Os pesquisadores do LIMA Carolina Grottera e Amaro Pereira publicaram o artigo denominado "Linking electricity consumption of home appliances and standard of living: A comparison between Brazilian and French households" na revista internacional Renewable & Sustainable Energy Reviews. O artigo é fruto do projeto ECOPA - Evolution of consumption patterns, economic convergence and carbon footprint of development: a comparison Brazil-France. É uma parceria do CIRED, do IEE - Instituto de Energia e Ambiente - USP e do Centro Clima, com financiamento da Agence nationale de la recherche (ANR/França) e da FAPESP.
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• Income of 10% poorest households in France was 10.4 times higher than in Brazil.
• Income of 10% richest households in France was 2.6 times higher than in Brazil.
• Electricity requirements are similar for 10% richest households in Brazil and France.
• Appliance penetration saturates for lighting, fridge and TV in Brazil and France.
• Household electricity requirements for appliance usage converge.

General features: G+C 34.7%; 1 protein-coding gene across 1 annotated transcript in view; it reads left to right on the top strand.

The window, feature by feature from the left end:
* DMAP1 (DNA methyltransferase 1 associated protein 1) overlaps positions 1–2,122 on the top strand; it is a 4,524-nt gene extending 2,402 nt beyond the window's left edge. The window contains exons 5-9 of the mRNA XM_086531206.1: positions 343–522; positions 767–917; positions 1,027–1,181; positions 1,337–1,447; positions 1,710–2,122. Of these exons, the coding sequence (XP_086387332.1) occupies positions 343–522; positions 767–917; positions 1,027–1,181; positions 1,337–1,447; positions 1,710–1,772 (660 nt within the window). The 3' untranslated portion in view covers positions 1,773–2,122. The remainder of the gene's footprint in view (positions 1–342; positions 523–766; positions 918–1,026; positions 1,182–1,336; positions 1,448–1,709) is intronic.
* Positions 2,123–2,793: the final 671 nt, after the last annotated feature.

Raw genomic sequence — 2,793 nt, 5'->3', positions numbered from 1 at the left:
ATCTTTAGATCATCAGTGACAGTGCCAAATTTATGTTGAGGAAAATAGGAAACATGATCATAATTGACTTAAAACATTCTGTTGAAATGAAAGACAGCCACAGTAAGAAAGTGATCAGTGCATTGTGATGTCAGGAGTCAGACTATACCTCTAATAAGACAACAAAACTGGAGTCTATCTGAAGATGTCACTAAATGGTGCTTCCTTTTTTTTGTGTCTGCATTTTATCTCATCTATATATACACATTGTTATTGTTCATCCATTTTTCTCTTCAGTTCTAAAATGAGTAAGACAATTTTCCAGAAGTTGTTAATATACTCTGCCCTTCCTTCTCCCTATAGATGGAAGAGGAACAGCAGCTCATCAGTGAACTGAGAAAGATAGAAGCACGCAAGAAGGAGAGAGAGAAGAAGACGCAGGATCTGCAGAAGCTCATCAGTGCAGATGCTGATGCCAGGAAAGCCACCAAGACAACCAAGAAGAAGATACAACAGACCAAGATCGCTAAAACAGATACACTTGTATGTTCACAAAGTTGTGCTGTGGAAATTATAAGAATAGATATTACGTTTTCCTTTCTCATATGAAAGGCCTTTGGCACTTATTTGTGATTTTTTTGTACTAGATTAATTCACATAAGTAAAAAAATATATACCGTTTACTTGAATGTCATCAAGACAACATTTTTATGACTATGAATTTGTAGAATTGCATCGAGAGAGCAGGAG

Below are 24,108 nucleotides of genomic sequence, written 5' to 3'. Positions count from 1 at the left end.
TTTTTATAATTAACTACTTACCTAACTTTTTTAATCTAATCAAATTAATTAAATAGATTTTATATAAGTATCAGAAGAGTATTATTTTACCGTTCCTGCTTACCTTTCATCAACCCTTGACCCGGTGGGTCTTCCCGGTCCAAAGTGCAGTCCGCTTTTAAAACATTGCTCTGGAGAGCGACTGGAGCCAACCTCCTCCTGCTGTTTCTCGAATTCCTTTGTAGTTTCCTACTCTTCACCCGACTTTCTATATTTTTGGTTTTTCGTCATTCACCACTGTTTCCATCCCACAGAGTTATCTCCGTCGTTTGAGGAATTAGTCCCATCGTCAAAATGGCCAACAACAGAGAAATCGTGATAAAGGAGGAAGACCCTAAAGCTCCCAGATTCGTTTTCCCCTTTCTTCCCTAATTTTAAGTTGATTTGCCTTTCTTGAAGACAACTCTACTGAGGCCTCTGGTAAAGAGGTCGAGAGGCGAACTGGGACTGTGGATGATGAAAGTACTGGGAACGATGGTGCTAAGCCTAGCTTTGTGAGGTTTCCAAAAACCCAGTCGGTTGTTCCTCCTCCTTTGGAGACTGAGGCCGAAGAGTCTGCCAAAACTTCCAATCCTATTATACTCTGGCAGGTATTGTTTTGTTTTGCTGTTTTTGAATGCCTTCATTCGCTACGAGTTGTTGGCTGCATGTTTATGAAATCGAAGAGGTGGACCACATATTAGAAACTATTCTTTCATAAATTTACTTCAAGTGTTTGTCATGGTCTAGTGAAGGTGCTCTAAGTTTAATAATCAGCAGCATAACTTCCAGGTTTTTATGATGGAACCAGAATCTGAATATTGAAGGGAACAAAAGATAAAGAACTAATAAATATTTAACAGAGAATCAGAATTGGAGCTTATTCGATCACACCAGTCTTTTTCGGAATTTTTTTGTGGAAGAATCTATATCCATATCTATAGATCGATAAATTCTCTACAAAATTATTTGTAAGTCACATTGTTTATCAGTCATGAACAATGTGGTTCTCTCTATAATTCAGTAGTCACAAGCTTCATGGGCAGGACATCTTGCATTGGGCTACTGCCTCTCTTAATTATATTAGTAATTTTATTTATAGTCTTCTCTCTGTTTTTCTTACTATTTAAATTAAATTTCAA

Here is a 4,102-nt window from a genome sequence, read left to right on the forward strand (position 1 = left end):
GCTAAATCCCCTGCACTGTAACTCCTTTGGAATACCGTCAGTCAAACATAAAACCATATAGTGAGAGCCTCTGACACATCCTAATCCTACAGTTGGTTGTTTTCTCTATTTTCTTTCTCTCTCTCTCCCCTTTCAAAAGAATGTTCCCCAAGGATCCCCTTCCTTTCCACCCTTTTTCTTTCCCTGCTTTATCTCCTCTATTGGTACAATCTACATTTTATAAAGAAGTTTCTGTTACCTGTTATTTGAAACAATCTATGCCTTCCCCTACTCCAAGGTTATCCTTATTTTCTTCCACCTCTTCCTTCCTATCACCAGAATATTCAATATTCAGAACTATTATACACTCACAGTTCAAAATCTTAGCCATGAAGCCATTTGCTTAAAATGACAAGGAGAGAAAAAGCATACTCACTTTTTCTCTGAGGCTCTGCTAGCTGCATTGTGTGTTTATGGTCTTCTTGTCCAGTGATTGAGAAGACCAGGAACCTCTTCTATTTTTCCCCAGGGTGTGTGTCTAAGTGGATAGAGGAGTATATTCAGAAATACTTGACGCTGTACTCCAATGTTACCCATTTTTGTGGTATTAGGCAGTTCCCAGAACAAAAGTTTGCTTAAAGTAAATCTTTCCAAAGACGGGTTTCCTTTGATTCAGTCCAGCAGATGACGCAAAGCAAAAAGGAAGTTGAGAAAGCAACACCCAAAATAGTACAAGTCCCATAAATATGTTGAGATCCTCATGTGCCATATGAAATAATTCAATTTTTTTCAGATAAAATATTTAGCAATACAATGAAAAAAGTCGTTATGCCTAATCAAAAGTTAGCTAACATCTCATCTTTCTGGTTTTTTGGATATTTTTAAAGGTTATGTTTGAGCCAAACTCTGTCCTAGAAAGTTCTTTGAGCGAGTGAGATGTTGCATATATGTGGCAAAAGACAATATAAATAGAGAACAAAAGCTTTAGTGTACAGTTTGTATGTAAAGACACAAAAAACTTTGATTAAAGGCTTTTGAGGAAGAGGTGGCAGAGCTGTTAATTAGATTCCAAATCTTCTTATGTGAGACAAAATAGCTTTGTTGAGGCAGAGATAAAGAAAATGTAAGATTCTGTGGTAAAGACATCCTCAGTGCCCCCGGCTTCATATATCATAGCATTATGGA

Solutions based exclusively on technology are unlikely to fully deliver a transition towards a low-carbon society. Shifts in consumption patterns and lifestyles associated with technological solutions are essential to achieve safe GHG concentration levels. Considering households' consumption patterns, residential electricity consumption represents a major issue, as it is closely related to lifestyle choices and living standards. In this context, this paper discusses how specific electricity requirements may vary across different deciles of living standard in Brazil and France. The present evaluation is based on specific electricity consumption and its corresponding carbon dioxide emissions for different home appliances used for food conservation, lighting, daily chores (e.g. cloth washing), as well as information and leisure. Results ratify, on the one hand, the significant income gap existing between French and Brazilian households. On the other hand, they show that differences regarding specific electricity requirements in the two countries are lower than intuitively expected. Hence, they evidence a converging trend in electricity requirements between the two countries, especially among higher income deciles.
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